pic

The Right Type of Footwear Can Help With Your Plantar Fasciitis | North Fort Worth Foot Doctor

misc image

The plantar fascia is a tough fibrous sheet that supports your arch and protects the internal structures of your foot from all this wear and tear. The sheet starts along the ball of your forefoot and runs along the bottom of your foot,...

Abridged from www.feetgenius.com

The plantar fascia is a tough fibrous sheet that supports your arch and protects the internal structures of your foot from all this wear and tear. The sheet starts along the ball of your forefoot and runs along the bottom of your foot, narrowing as it goes, to end in a connection at a small area on your heel bone.

Plantar fasciitis happens when the ligaments holding the bony joints around your foot’s arch relax too much. The arch then flattens more than usual, making the foot slightly longer. The plantar fascia can’t stretch, so it tears slightly. This always happens at the heel because a lot of force is focused there on a very small area.

Plantar fasciitis pain then goes away after the damage has been done and your foot has adjusted. More tearing happens the next time you put weight on your feet after relaxing. This plantar fasciitis cycle goes on, over and over again, until you eventually seek treatment for it.

Plantar fasciitis is the most common cause of foot pain in older people, as well as athletes, soldiers, and anyone else who has to stand up for long periods of time.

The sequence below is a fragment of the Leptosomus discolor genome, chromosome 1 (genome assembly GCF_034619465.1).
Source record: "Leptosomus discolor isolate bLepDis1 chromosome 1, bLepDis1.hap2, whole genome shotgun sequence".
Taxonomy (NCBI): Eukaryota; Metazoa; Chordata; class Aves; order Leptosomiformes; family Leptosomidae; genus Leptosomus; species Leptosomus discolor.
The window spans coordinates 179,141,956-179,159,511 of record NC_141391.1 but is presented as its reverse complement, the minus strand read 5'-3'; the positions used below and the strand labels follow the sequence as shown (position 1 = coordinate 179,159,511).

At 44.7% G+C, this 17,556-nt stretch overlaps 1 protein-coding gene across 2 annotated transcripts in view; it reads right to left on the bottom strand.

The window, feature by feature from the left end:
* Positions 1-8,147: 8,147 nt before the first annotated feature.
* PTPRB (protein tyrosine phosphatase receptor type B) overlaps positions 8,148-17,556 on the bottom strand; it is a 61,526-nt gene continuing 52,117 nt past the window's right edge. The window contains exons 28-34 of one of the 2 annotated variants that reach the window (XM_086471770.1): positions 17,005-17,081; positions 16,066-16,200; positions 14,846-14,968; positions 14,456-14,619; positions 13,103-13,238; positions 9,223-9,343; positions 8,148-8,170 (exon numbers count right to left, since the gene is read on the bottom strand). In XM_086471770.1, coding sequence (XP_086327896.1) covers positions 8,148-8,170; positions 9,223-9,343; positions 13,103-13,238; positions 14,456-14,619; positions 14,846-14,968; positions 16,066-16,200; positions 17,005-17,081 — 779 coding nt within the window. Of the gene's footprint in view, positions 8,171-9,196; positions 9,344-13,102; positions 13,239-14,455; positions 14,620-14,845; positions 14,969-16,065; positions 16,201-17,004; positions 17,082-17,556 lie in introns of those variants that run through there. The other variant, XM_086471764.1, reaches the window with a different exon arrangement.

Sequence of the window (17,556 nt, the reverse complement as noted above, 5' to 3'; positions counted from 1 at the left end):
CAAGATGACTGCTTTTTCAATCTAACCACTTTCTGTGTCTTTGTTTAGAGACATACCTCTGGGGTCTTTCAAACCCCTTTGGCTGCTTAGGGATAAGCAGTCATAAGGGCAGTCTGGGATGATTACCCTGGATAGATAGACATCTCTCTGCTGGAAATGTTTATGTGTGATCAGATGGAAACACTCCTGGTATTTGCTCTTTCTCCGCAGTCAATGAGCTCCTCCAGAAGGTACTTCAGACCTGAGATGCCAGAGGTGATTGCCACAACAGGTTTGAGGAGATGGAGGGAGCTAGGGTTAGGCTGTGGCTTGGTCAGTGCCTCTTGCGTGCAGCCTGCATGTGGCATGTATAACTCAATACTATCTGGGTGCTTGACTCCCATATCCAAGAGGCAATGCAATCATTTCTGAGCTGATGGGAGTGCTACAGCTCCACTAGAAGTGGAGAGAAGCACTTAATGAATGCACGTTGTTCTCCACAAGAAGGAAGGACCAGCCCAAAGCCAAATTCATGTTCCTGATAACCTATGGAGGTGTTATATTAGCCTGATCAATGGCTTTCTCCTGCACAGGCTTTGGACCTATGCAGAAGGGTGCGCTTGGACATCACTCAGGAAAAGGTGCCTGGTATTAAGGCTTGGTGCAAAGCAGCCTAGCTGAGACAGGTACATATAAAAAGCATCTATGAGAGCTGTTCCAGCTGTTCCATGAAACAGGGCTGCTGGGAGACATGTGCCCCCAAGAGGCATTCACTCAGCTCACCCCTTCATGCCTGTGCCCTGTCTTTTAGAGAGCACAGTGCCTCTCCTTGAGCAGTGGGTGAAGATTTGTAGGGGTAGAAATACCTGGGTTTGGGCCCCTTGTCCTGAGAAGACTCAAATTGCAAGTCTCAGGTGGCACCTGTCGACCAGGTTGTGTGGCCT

The windlass mechanism is what makes barefoot walking a no-no for people with plantar fasciitis.

When you take a step with no shoes on, your big toe bends, bringing the midfoot and hindfoot down closer to the forefoot. This is fine because it relieves pressure on the plantar fascia. But then comes the next step.

As your foot takes your weight, the big toe straightens out. The relaxed plantar fascia, which has rolled up slightly, now straightens out and pulls. This can cause fasciitis when it is repeated over and over again.

The windlass mechanism is why specialists ask you to to wear shoes all day (24 hours a day, 7 days a week), except when bathing or sleeping, during the intensive phase of plantar fasciitis treatment. The best shoes for heel pain prevent the motion that stresses the plantar fascia and give that sheet of connective tissue time to rest and heal.

However, once the pain is gone, you will still need a shoe that fits well and supports your foot all the time. Shoes break down over time, losing their support and ability to absorb shocks. Even the best pair of running shoes wears out after 300 miles.

Whether you like to exercise or just have to stand on hard surfaces for most of your work day, avoid plantar fasciitis by getting new shoes before the protection provided by your old ones fails.

Read more here …

Ankle and Foot Institute of Texas
✆ Phone (appointments): 817-242-5903
✆ Phone (general inquiries): 817-847-8500
Address: 816 Towne Court, Suite 100, Fort Worth, TX 76179